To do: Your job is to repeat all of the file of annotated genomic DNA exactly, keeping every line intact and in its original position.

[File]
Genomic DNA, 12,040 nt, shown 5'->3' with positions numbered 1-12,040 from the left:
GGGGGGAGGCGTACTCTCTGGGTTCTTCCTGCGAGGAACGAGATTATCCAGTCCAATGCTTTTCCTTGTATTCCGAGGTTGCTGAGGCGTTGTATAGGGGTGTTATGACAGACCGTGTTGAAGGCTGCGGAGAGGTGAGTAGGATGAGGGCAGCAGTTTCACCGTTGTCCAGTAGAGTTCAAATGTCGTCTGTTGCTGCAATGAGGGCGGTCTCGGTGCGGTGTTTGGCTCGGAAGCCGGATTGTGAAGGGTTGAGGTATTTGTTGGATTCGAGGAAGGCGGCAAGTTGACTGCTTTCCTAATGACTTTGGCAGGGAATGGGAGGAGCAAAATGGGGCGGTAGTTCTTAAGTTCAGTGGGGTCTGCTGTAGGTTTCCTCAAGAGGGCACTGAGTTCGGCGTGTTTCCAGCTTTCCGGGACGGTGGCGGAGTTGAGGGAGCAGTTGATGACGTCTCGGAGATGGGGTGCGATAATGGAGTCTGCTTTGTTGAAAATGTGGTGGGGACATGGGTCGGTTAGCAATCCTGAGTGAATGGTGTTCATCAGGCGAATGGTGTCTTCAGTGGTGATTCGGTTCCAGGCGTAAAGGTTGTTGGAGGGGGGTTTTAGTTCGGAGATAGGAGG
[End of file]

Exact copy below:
Genomic DNA, 12,040 nt, shown 5'->3' with positions numbered 1-12,040 from the left:
GGGGGGAGGCGTACTCTCTGGGTTCTTCCTGCGAGGAACGAGATTATCCAGTCCAATGCTTTTCCTTGTATTCCGAGGTTGCTGAGGCGTTGTATAGGGGTGTTATGACAGACCGTGTTGAAGGCTGCGGAGAGGTGAGTAGGATGAGGGCAGCAGTTTCACCGTTGTCCAGTAGAGTTCAAATGTCGTCTGTTGCTGCAATGAGGGCGGTCTCGGTGCGGTGTTTGGCTCGGAAGCCGGATTGTGAAGGGTTGAGGTATTTGTTGGATTCGAGGAAGGCGGCAAGTTGACTGCTTTCCTAATGACTTTGGCAGGGAATGGGAGGAGCAAAATGGGGCGGTAGTTCTTAAGTTCAGTGGGGTCTGCTGTAGGTTTCCTCAAGAGGGCACTGAGTTCGGCGTGTTTCCAGCTTTCCGGGACGGTGGCGGAGTTGAGGGAGCAGTTGATGACGTCTCGGAGATGGGGTGCGATAATGGAGTCTGCTTTGTTGAAAATGTGGTGGGGACATGGGTCGGTTAGCAATCCTGAGTGAATGGTGTTCATCAGGCGAATGGTGTCTTCAGTGGTGATTCGGTTCCAGGCGTAAAGGTTGTTGGAGGGGGGTTTTAGTTCGGAGATAGGAGG